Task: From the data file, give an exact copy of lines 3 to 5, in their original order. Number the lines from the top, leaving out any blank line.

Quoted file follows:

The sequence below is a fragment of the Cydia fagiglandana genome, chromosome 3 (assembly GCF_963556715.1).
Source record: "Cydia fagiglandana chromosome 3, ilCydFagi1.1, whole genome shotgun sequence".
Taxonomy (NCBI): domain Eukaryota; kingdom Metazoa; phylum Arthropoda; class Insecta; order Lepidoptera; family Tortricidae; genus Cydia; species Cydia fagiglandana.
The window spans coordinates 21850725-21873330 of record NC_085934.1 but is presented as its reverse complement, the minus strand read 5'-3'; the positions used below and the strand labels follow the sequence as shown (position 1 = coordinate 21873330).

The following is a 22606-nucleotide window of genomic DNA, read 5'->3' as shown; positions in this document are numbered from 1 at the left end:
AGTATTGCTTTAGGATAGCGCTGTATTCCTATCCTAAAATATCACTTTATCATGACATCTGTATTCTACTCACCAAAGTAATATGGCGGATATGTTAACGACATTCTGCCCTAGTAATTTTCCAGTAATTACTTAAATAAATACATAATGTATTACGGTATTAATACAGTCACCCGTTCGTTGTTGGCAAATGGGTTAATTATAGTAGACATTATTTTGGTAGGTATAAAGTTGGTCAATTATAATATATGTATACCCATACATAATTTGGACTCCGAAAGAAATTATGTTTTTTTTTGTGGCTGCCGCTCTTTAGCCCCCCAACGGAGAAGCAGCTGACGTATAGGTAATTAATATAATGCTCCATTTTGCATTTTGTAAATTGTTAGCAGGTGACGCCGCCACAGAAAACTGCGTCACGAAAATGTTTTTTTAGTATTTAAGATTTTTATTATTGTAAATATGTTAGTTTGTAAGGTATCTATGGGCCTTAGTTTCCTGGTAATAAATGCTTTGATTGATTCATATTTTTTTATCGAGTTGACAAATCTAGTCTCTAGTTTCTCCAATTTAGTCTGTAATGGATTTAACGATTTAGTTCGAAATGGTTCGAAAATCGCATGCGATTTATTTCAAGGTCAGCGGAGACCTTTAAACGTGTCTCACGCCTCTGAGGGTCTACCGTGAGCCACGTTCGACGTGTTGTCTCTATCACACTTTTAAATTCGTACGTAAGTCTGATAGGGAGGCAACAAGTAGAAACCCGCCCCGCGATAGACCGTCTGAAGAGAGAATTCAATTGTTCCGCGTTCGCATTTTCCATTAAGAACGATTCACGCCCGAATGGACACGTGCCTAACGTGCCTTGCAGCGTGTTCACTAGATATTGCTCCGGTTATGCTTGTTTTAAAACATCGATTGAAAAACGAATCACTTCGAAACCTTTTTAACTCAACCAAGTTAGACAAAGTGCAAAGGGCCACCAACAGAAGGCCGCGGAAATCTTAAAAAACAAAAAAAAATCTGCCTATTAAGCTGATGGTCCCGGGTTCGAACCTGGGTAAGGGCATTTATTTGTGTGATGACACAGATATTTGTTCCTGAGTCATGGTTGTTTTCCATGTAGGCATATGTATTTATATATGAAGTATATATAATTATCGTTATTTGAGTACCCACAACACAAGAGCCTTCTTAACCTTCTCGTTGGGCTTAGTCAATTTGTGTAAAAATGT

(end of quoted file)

Taxonomy (NCBI): domain Eukaryota; kingdom Metazoa; phylum Arthropoda; class Insecta; order Lepidoptera; family Tortricidae; genus Cydia; species Cydia fagiglandana.
The window spans coordinates 21850725-21873330 of record NC_085934.1 but is presented as its reverse complement, the minus strand read 5'-3'; the positions used below and the strand labels follow the sequence as shown (position 1 = coordinate 21873330).

The following is a 22606-nucleotide window of genomic DNA, read 5'->3' as shown; positions in this document are numbered from 1 at the left end: